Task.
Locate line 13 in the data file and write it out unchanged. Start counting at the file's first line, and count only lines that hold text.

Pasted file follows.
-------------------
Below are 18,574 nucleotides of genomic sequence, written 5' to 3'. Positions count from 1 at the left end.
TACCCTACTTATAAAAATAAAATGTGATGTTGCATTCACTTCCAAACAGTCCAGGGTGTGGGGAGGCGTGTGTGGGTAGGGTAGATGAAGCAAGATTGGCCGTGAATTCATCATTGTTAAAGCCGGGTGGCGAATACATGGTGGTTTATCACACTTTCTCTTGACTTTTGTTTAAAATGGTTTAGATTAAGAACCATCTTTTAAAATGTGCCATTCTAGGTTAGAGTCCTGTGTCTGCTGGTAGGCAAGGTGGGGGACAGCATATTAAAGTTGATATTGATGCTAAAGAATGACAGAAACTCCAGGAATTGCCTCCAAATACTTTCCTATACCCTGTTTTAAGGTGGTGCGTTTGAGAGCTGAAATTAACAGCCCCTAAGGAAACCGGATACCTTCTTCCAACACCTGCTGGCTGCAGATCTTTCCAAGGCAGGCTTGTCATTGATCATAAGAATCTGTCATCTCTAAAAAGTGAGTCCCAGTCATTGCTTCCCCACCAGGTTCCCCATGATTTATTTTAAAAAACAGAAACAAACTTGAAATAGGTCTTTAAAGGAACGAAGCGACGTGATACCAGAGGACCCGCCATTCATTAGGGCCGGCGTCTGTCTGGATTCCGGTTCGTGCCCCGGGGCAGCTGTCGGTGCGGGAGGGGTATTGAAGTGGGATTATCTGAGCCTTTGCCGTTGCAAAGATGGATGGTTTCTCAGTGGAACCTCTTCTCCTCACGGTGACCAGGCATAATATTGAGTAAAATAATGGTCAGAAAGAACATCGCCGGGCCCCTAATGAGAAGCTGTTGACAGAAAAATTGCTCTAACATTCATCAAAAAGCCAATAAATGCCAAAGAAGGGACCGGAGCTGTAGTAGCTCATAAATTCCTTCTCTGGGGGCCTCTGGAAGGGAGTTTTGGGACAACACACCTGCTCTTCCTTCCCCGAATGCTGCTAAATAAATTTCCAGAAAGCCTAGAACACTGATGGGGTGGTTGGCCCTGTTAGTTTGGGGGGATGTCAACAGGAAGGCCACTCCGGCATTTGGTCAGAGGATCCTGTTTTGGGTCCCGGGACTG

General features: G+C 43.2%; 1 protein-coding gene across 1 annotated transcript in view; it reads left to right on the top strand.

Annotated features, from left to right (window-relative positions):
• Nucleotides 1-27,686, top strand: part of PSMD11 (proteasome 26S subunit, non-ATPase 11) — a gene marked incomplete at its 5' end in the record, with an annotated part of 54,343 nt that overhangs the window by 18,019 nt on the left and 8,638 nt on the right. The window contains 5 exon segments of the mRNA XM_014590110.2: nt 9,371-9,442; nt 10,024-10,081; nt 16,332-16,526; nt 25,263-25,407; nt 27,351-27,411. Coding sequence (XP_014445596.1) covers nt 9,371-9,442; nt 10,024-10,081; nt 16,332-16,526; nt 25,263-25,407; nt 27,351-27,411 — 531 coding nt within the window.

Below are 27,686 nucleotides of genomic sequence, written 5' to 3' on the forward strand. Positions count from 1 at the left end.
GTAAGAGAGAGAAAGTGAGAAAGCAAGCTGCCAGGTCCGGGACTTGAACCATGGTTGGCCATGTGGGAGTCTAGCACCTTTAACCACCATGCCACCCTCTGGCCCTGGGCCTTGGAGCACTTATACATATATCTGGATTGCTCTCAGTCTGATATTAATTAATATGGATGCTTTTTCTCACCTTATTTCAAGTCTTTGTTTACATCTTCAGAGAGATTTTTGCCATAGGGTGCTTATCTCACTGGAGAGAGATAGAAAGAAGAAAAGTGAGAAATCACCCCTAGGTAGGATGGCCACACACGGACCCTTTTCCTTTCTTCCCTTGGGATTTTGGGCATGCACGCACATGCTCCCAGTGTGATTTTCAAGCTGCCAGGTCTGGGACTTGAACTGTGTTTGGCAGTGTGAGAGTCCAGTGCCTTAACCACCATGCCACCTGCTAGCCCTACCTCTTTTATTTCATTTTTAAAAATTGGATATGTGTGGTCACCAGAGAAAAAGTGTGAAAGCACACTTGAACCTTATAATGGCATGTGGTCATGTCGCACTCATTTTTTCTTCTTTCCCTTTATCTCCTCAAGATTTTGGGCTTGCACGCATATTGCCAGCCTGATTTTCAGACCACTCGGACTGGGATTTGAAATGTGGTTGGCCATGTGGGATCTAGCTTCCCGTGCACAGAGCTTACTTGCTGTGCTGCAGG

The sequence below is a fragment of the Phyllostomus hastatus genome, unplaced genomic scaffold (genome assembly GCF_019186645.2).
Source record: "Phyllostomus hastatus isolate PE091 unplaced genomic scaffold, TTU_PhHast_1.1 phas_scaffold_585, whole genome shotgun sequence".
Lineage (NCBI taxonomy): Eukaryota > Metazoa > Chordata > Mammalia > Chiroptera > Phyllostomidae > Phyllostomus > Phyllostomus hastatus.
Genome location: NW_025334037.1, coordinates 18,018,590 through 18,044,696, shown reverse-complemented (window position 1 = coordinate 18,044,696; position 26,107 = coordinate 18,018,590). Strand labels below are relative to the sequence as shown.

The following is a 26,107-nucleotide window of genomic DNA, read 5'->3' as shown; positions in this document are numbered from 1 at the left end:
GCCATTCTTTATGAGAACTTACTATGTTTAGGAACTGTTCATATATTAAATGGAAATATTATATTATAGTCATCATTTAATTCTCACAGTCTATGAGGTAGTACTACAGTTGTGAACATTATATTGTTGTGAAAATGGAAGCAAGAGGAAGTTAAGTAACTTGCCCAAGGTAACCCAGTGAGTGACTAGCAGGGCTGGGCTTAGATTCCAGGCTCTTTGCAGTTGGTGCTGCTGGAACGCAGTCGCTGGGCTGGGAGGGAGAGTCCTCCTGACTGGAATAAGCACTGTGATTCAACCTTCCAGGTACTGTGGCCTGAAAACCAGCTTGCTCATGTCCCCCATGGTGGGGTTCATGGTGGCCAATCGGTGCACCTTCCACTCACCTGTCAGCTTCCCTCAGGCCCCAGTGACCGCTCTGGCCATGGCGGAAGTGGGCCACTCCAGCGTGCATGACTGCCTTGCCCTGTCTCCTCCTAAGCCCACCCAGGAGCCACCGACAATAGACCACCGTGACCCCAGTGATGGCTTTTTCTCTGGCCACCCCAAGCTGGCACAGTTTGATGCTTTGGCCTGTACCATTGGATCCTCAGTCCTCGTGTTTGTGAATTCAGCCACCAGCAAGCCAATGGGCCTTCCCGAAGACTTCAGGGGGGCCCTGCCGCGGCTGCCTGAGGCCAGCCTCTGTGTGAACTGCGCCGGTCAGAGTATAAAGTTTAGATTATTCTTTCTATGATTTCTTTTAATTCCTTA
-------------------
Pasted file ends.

GCCATTCTTTATGAGAACTTACTATGTTTAGGAACTGTTCATATATTAAATGGAAATATTATATTATAGTCATCATTTAATTCTCACAGTCTATGAGGTAGTACTACAGTTGTGAACATTATATTGTTGTGAAAATGGAAGCAAGAGGAAGTTAAGTAACTTGCCCAAGGTAACCCAGTGAGTGACTAGCAGGGCTGGGCTTAGATTCCAGGCTCTTTGCAGTTGGTGCTGCTGGAACGCAGTCGCTGGGCTGGGAGGGAGAGTCCTCCTGACTGGAATAAGCACTGTGATTCAACCTTCCAGGTACTGTGGCCTGAAAACCAGCTTGCTCATGTCCCCCATGGTGGGGTTCATGGTGGCCAATCGGTGCACCTTCCACTCACCTGTCAGCTTCCCTCAGGCCCCAGTGACCGCTCTGGCCATGGCGGAAGTGGGCCACTCCAGCGTGCATGACTGCCTTGCCCTGTCTCCTCCTAAGCCCACCCAGGAGCCACCGACAATAGACCACCGTGACCCCAGTGATGGCTTTTTCTCTGGCCACCCCAAGCTGGCACAGTTTGATGCTTTGGCCTGTACCATTGGATCCTCAGTCCTCGTGTTTGTGAATTCAGCCACCAGCAAGCCAATGGGCCTTCCCGAAGACTTCAGGGGGGCCCTGCCGCGGCTGCCTGAGGCCAGCCTCTGTGTGAACTGCGCCGGTCAGAGTATAAAGTTTAGATTATTCTTTCTATGATTTCTTTTAATTCCTTA